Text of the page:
1304 N 10th Ave.
Minneapolis, MN 55411
10 am-9 pm daily
May 27 through late August
Pools remain open until 10 pm if it is 85' at 6 pm.
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As the result of an agreement with the Phyllis Wheatley Community Center (PWCC), the building that formerly housed Bethune Recreation Center is now leased entirely by PWCC. We continue to offer both indoor and outdoor programming in Bethune Park.
See what's currently in the works for this park. Some projects may be under the name of the regional park or service area it lives within. View Current Projects
Major investments at Central Gym Park in 2018 were made possible with funding from the 20-Year Neighborhood Park Plan. This historic agreement between MPRB and the City of Minneapolis helps address racial and economic equity across 160 neighborhood parks and provides $11 million annually to maintain, repair and replace facilities.
Name: The park was originally referred to as Grant Park after Grant School nearby, which was named for President Ulysses S. Grant. The park was officially renamed on June 7, 1972 to honor Mary McLeod Bethune, a teacher and civil rights activist. The name of the elementary school next to the park had already been changed from Grant to Bethune. Bethune was the founder and long-time president of Bethune-Cookman University in Daytona Beach, Florida. She was a special advisor to President Franklin D. Roosevelt on minority affairs in the 1930s and vice president of the NAACP in 1940. At the time the park was named for Bethune, the park board also designated the name “Phyllis Wheatley Community Center” for the recreation building in the park.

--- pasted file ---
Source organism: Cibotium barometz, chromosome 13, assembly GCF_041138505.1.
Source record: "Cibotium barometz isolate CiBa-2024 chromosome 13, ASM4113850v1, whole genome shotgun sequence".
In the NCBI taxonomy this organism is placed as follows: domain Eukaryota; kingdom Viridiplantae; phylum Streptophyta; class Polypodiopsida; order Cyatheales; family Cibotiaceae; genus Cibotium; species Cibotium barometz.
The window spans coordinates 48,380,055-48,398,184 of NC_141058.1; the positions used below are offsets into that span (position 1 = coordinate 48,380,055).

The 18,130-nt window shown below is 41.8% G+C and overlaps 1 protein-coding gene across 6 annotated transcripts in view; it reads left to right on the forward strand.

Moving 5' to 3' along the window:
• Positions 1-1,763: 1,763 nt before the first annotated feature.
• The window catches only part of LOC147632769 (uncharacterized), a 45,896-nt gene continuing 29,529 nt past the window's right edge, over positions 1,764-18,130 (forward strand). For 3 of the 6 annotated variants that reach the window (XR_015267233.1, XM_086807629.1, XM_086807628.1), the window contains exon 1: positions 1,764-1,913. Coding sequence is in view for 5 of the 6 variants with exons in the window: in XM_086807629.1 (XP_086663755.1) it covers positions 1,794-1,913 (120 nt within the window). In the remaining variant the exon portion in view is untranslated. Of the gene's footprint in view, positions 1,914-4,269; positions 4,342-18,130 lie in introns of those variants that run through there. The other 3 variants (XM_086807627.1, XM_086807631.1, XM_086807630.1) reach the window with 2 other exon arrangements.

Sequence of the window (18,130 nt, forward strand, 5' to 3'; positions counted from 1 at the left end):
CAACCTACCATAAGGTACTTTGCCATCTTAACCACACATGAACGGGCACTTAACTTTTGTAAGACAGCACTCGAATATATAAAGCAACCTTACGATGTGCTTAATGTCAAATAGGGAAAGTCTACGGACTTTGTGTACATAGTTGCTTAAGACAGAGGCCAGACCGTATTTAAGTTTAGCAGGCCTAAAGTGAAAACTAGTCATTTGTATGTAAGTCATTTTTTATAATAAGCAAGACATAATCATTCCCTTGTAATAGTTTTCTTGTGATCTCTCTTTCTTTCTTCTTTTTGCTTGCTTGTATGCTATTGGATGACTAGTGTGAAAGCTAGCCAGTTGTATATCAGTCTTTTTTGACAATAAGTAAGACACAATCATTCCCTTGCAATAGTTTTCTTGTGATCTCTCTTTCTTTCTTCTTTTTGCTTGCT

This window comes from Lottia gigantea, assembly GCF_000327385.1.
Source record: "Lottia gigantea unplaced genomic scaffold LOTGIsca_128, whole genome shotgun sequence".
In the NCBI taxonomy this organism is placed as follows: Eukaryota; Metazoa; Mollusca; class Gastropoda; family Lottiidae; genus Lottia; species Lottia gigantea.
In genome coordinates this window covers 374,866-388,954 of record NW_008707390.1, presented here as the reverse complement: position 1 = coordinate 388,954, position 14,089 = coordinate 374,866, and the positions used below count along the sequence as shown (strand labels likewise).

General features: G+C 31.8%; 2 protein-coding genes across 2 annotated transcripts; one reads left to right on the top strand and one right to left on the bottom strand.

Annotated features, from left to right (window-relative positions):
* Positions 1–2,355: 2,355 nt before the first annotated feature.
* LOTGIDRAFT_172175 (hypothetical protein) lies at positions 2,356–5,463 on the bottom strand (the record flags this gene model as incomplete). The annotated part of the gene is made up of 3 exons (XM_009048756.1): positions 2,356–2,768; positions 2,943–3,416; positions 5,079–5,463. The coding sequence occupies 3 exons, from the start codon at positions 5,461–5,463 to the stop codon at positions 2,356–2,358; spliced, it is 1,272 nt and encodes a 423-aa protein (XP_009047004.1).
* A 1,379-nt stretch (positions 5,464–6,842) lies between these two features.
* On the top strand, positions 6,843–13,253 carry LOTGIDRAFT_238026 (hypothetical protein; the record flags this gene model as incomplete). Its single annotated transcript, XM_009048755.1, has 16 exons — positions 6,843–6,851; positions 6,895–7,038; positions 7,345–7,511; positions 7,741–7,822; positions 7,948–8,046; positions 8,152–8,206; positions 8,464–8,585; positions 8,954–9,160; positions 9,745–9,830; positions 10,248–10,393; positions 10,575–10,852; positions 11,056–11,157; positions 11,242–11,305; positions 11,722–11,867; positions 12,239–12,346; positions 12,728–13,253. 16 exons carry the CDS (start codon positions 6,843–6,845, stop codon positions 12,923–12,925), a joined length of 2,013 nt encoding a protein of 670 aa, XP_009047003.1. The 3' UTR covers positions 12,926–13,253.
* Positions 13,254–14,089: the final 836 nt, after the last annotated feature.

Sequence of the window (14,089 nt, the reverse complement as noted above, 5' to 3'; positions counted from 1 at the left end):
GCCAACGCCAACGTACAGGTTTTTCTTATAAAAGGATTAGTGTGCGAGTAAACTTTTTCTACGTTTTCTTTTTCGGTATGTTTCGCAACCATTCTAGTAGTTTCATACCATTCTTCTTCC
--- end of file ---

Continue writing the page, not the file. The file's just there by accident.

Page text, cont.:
The original Grant School, which opened in 1889, was actually located at 12th and Girard a few blocks north of the present Bethune Park and school.
Acquisition and Development
The first mention of the park site is found in the 1962 annual report of the park board, which noted that $200,000 was earmarked for a park in the park board’s 1966 capitol improvement plan if the Minneapolis housing authority had land available for park development at the site. Another $350,000 in capitol improvement funds was targeted for development of the site as a park in 1967 and 1968.
In 1965, the site for the park and a new elementary school was selected and preliminary plans for the site were developed in conjunction with the housing authority as part of a major urban renewal project in the area. The next year, the park board received approval from the Department of Housing and Urban Development (HUD) for a grant for federal funds to help develop the site as a park-school-social agency complex. As part of planning for the joint use of the property by the park and school boards and a social service agency, the park board contracted with Phyllis Wheatley Neighborhood Services to operate programs at the planned facility.
In 1968 the deal to acquire the land from the housing authority was finalized and a joint-use agreement was signed with the school board for the recreation center attached to the school. The intent of the park board and the housing authority at the time was to trade land, with the park board acquiring land for Bethune Park and the housing authority getting the land that was then Sumner Field Park for housing development. The second step of that agreement was never completed, however, and the park board retained Sumner Park, too.
Development of the park and construction of the Grant Neighborhood Center, which was later named the Phyllis Wheatley Community Center, began in 1969.
In 1989 the park board spent more than $200,000 renovating the center and the park, including a new tot lot for small children, which was dedicated in 1990.
The playground and wading pool were replaced in 2015.
History through 2008 written by David C. Smith, with updates from 2009 to present written by MPRB.